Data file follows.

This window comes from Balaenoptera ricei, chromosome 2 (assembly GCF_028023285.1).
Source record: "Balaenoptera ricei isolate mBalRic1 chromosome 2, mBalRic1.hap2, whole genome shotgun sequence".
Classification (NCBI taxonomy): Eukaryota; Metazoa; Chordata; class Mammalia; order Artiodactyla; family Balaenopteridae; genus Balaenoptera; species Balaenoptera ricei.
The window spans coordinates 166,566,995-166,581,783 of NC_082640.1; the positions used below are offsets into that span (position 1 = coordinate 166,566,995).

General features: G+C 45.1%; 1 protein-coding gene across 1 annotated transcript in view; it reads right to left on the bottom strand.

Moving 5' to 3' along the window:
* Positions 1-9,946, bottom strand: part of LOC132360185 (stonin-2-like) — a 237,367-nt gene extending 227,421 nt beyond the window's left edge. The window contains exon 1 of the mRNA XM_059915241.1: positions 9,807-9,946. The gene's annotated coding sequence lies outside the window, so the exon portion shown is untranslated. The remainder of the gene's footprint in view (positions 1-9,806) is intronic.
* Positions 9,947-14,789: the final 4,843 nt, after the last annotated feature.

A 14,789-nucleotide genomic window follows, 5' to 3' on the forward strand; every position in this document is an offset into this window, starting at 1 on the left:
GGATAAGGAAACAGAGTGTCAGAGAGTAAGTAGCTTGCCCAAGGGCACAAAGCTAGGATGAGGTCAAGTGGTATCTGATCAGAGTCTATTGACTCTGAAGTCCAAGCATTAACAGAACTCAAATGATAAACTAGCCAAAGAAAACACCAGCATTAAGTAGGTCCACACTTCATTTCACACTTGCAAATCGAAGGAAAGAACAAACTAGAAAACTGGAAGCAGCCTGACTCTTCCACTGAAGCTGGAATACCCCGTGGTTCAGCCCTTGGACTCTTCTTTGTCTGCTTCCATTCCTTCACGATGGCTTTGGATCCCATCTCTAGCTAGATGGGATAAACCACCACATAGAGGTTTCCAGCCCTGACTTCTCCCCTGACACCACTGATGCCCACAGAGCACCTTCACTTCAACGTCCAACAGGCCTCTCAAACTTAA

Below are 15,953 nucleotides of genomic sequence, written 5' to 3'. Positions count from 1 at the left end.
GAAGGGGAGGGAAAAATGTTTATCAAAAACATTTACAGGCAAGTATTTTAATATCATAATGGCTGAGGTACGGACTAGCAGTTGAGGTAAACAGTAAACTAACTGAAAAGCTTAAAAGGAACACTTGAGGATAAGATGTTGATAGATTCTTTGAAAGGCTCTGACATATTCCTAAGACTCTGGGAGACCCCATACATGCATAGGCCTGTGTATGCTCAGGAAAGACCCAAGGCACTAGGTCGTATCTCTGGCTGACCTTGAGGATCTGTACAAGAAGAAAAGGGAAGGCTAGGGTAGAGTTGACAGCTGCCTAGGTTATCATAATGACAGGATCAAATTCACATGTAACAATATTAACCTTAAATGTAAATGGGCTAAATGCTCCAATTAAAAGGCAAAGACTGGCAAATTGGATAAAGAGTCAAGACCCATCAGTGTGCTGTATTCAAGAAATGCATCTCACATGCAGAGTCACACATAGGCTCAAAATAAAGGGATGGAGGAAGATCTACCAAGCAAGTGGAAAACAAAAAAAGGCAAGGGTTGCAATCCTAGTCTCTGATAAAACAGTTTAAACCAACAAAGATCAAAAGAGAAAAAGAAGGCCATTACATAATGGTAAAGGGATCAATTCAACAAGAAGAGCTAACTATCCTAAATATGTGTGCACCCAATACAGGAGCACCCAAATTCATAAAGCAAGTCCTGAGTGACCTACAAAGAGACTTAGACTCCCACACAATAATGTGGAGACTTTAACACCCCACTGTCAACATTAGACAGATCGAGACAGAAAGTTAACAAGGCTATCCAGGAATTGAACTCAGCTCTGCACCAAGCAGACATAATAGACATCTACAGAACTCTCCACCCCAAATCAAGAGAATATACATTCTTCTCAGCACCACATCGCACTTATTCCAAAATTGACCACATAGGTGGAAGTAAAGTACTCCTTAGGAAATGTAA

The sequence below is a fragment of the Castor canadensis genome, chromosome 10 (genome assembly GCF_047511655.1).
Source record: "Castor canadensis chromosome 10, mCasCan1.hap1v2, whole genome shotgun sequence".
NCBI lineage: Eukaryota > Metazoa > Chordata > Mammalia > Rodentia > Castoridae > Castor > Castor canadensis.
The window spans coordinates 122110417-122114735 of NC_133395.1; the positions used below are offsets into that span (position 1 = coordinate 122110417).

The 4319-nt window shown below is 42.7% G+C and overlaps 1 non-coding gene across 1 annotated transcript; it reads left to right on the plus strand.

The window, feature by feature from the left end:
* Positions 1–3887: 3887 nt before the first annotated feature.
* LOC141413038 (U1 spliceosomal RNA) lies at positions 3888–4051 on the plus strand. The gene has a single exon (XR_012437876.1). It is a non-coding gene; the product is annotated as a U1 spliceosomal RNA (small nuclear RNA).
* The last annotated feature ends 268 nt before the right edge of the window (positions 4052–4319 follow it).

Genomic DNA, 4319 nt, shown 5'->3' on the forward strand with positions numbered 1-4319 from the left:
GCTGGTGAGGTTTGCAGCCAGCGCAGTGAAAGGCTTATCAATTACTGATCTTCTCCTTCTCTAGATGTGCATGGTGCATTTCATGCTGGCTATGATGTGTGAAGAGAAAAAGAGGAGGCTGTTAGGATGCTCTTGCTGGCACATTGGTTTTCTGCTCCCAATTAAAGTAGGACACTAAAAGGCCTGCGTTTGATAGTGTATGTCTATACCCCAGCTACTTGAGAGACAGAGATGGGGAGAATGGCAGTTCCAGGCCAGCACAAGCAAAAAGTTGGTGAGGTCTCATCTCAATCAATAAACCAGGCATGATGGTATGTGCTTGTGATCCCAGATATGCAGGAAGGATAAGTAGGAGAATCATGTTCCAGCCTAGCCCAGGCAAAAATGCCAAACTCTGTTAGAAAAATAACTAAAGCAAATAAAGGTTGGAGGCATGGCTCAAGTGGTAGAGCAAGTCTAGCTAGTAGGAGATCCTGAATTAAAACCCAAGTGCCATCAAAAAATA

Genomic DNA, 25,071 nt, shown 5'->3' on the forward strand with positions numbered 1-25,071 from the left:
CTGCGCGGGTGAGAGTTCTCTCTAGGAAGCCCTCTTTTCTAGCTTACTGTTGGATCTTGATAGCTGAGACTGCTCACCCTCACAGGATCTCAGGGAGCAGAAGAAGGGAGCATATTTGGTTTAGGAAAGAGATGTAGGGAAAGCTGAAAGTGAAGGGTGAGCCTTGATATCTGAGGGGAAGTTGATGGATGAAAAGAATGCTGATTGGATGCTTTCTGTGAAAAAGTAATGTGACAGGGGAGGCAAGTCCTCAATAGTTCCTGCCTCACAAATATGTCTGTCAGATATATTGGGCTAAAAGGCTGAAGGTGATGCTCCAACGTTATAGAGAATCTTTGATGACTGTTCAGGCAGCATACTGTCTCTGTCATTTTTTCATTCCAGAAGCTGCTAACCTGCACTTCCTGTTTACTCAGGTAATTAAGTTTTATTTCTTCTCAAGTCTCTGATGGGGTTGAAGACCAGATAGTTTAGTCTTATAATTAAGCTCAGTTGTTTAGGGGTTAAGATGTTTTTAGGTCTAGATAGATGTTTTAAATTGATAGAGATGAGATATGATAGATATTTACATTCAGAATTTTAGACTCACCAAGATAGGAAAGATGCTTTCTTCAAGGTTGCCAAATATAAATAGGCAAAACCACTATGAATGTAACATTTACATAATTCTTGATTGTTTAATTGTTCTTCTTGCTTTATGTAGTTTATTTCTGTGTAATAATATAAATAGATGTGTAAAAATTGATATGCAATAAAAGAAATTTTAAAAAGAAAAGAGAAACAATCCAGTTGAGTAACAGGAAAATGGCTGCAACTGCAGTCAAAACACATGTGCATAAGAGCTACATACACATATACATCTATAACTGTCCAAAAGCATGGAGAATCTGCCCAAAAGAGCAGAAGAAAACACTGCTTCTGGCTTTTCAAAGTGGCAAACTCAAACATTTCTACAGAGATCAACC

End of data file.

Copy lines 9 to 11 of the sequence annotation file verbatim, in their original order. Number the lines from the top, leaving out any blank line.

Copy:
A 14,789-nucleotide genomic window follows, 5' to 3' on the forward strand; every position in this document is an offset into this window, starting at 1 on the left:
GGATAAGGAAACAGAGTGTCAGAGAGTAAGTAGCTTGCCCAAGGGCACAAAGCTAGGATGAGGTCAAGTGGTATCTGATCAGAGTCTATTGACTCTGAAGTCCAAGCATTAACAGAACTCAAATGATAAACTAGCCAAAGAAAACACCAGCATTAAGTAGGTCCACACTTCATTTCACACTTGCAAATCGAAGGAAAGAACAAACTAGAAAACTGGAAGCAGCCTGACTCTTCCACTGAAGCTGGAATACCCCGTGGTTCAGCCCTTGGACTCTTCTTTGTCTGCTTCCATTCCTTCACGATGGCTTTGGATCCCATCTCTAGCTAGATGGGATAAACCACCACATAGAGGTTTCCAGCCCTGACTTCTCCCCTGACACCACTGATGCCCACAGAGCACCTTCACTTCAACGTCCAACAGGCCTCTCAAACTTAA

Below are 15,953 nucleotides of genomic sequence, written 5' to 3'. Positions count from 1 at the left end.